the “substantial social costs” generated by the rule. Exclusion exacts a heavy toll on both the judicial system and society at large. It almost always requires courts to ignore reliable, trustworthy evidence bearing on guilt or innocence. And its bottom-line effect, in many cases, is to suppress the truth and set the criminal loose in the community without punishment. Our cases hold that society must swallow this bitter pill when necessary, but only as a “last resort.” For exclusion to be appropriate, the deterrence benefits of suppression must outweigh its heavy costs.
Id. at 2427 (citations omitted). Invoking its decision in United States v. Leon, 468 U.S. 897 (1984), the Court observed:
The basic insight of the Leon line of cases is that the deterrence benefits of exclusion “var[y] with the culpability of the law enforcement conduct” at issue. When the police exhibit “deliberate,” “reckless,” or “grossly negligent” disregard for Fourth Amendment rights, the deterrent value of exclusion is strong and tends to outweigh the resulting costs. But when the police act with an objectively “reasonable good-faith belief” that their conduct is lawful, or when their conduct involves only simple, “isolated” negligence, the “deterrence rationale loses much of its force,” and exclusion cannot “pay its way.”
Id. at 2427–28 (internal citations omitted). Thus, “searches conducted in objectively reasonable reliance on binding appellate precedent are not subject to the exclusionary rule” when those cases are later overturned. 131 S.Ct. at 2423–24.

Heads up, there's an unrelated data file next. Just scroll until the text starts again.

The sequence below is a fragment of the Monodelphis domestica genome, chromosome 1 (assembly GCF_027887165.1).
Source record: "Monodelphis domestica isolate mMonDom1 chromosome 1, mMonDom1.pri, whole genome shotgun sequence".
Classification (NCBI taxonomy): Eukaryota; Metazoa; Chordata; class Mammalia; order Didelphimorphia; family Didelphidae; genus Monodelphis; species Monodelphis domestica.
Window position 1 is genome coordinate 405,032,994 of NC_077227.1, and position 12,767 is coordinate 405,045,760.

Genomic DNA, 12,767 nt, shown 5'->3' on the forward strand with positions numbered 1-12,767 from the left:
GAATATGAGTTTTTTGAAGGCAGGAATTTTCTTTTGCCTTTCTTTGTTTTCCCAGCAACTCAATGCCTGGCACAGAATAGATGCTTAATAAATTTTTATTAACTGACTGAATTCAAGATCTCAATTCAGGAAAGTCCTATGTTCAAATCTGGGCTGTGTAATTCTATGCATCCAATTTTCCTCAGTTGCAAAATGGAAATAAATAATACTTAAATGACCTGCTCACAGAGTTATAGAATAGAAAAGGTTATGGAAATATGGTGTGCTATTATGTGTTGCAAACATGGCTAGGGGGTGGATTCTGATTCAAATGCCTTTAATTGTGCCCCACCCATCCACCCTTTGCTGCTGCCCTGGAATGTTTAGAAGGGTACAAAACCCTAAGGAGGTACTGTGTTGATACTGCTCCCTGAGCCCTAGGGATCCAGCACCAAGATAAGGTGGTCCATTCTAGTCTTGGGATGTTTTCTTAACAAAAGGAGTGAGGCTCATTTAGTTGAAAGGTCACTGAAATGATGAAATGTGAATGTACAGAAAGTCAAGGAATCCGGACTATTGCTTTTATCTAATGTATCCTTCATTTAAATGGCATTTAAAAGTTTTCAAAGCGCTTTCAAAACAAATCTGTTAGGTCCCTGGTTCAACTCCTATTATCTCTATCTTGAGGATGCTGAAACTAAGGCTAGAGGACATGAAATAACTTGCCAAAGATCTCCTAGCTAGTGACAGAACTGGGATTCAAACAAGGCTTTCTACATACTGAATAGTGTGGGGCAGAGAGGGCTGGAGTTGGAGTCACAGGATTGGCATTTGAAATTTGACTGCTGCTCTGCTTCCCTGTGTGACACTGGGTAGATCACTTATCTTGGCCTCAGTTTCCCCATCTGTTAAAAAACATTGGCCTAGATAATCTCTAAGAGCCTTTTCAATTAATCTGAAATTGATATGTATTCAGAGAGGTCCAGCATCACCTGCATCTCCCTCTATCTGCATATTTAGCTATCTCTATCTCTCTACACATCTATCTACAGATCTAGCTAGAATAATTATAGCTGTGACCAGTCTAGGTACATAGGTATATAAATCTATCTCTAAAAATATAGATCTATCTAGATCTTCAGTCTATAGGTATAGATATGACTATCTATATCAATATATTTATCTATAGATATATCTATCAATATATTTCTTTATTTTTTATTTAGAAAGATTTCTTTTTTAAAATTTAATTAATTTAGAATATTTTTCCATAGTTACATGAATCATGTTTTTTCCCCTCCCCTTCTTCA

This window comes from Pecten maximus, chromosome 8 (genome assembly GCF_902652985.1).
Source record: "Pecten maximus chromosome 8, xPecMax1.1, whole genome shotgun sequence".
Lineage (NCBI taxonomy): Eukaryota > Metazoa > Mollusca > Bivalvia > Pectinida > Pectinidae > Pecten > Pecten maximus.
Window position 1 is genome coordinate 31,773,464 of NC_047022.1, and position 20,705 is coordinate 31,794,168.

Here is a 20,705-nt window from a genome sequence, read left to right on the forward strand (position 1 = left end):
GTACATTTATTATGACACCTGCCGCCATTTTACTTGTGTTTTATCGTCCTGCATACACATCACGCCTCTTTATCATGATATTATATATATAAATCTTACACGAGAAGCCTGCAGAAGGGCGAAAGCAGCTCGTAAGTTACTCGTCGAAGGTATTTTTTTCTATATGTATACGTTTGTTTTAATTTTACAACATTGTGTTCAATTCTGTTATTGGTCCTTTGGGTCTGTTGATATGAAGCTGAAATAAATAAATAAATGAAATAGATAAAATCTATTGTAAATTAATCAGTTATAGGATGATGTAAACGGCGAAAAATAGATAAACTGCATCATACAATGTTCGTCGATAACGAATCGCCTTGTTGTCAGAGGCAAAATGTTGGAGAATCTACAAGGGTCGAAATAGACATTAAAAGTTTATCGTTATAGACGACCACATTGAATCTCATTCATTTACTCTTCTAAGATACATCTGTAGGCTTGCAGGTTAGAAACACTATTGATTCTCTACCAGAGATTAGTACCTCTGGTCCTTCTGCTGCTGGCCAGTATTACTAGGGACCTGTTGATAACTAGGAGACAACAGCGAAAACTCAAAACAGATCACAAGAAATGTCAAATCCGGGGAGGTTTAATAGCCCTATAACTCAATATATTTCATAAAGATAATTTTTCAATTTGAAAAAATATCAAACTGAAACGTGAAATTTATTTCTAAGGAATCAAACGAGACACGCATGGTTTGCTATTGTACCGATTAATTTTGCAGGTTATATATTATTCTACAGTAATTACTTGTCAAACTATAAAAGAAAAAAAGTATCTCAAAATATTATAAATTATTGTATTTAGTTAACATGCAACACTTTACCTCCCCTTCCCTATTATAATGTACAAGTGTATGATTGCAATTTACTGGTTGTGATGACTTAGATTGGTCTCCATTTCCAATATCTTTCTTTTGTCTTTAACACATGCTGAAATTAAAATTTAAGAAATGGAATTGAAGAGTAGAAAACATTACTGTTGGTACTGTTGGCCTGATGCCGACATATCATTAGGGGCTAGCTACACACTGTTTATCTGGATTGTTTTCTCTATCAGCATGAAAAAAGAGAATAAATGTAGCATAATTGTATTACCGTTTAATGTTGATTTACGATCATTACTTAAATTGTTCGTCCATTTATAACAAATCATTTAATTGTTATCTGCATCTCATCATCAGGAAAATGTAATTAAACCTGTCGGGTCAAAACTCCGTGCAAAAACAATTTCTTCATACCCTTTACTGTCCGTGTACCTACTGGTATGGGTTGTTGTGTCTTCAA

Several of our sister circuits have applied the good-faith exception in cases where warrantless GPS searches were conducted pre-Jones, and did not require the evidence collected by those searches be suppressed. See Sparks, 711 F.3d at 62–63; United States v. Andres, 703 F.3d 828, 834–35 (5th Cir.2013) cert denied, 133 S.Ct. 2814 (2013); United States v. Pineda–Moreno, 688 F.3d 1087,1090–91 (9th Cir.2012) cert denied, 133 S.Ct. 994 (2013). Several district courts have also applied the good faith exception to allow evidence obtained from pre-Jones warrantless GPS searches to stand. See, e.g., United States v. Baez, 878 F.Supp.2d 288, 289 (D.Mass.2012) (“Where, as here, law enforcement officers at the time they act have a good faith basis to rely upon a substantial consensus among precedential courts, suppression of probative evidence is too high a price to pay because of the subsequent supervention of that consensus by the Supreme Court.”); United States v. Leon, 856 F.Supp.2d 1188, 1193 (D.Haw.2012) (as there was no binding precedent authorizing the practice at the time, Davis did not control, but “after examining precedent as of 2009, the court finds that the agents' conduct in the use of the GPS tracking device was objectively reasonable”); United States v. Oladosu, 887 F.Supp.2d 437,448 (D. R.I.2012) (evidence would not be excluded where at the time the GPS device was attached to defendant's vehicle, the Supreme Court had approved the warrantless use of beeper technology and two circuit courts had extended that rule to GPS devices).